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Proposed new cannabis rules

Proposed new cannabis rules would open the way for Canada’s craft growers

For months they’ve been speaking out and lobbying. Now, if federal government proposals become law, Canada’s small craft producers of marijuana will get what they want: the ability to participate in the legal recreational market.

On November 21, 2017, Minister of Health Ginette Petitpas Taylor announced Canada’s Proposed Approach to the Regulation of Cannabis. The points covered in the Proposed Approach include: adding different types of licences that will make room for small producers; and easing security clearance rules and the on-site security requirements for small producers.

The Proposed Approach is welcome news to Liberty Leaf. Our aim is to build a seed-to-sale network of cultivators, processors and supply chain management. We have been actively seeking small, licensed growers and others with late-stage ACMPR (Access to Cannabis for Medical Purposes Regulations) applications, such as North Road Ventures, acquired last year – as well as our recent acquisition of Just Kush Enterprises, a craft cannabis grower.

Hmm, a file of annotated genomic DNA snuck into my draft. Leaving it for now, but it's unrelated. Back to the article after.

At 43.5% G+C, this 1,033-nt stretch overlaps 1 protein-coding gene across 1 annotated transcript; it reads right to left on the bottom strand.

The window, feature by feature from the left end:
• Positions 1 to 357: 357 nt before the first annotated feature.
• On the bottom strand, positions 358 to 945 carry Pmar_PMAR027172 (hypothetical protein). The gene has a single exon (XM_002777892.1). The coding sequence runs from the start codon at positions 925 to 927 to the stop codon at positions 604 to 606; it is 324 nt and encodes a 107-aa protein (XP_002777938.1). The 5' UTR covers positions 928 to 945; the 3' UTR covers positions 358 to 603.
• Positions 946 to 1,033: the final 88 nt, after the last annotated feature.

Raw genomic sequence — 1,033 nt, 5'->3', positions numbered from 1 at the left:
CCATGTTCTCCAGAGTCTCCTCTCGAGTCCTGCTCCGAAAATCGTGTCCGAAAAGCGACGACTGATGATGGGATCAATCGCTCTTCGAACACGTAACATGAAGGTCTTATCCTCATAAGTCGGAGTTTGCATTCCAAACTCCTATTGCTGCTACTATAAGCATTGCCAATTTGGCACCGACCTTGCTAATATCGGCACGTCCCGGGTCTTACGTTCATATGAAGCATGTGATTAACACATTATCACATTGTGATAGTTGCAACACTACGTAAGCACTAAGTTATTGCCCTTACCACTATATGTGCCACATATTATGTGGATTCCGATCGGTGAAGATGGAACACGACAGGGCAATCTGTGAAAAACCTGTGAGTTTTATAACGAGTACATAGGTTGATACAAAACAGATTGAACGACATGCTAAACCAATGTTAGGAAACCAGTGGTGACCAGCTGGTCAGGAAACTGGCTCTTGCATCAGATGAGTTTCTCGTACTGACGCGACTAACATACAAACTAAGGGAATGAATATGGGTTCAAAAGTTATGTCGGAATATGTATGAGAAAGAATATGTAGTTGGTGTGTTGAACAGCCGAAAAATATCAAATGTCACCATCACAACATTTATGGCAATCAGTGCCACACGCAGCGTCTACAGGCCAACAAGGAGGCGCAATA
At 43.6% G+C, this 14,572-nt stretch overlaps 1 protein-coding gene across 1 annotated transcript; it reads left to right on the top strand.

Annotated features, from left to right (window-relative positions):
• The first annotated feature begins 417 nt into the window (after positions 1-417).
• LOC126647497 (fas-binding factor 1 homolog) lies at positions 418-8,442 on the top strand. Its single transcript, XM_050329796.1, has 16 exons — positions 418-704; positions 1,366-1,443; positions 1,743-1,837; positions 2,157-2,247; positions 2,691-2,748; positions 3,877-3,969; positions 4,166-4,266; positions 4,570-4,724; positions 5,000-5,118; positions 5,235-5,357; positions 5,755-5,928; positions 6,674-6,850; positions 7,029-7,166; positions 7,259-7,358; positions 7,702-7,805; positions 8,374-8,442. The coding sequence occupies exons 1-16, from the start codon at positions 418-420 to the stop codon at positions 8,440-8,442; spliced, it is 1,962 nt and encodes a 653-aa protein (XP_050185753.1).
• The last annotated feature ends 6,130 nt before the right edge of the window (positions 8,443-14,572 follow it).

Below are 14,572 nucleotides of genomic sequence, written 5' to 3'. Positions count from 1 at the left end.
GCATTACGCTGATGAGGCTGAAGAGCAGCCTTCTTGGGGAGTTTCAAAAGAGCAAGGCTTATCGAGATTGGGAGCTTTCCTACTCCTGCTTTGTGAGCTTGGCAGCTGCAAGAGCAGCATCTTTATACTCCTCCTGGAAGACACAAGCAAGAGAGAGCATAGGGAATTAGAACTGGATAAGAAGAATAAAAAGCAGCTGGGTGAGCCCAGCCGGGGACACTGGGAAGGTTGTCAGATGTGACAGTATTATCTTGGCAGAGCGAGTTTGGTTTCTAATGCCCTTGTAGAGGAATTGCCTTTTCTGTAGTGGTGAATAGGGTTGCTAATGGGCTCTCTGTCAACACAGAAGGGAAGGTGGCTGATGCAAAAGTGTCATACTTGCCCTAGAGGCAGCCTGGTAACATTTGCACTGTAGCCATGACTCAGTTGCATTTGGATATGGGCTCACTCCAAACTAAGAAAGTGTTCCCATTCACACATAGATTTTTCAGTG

Health Canada proposes four different types of production licences: large-scale growers; micro-cultivation licences; nursery licences; and licences to grow low-tetrahydrocannabinol (THC) industrial hemp.

Those licences and other regulation changes will cover all the bases, from cultivation, processing and research, to packaging, branding and distribution – and will fit very well with Liberty Leaf’s business model.


Here are other highlights of the Proposed Approach:

Security clearance changes mean that people who may not meet rigorous ACMPR standards would still be able to work in the cannabis industry. They might even be able to qualify for cultivation licences.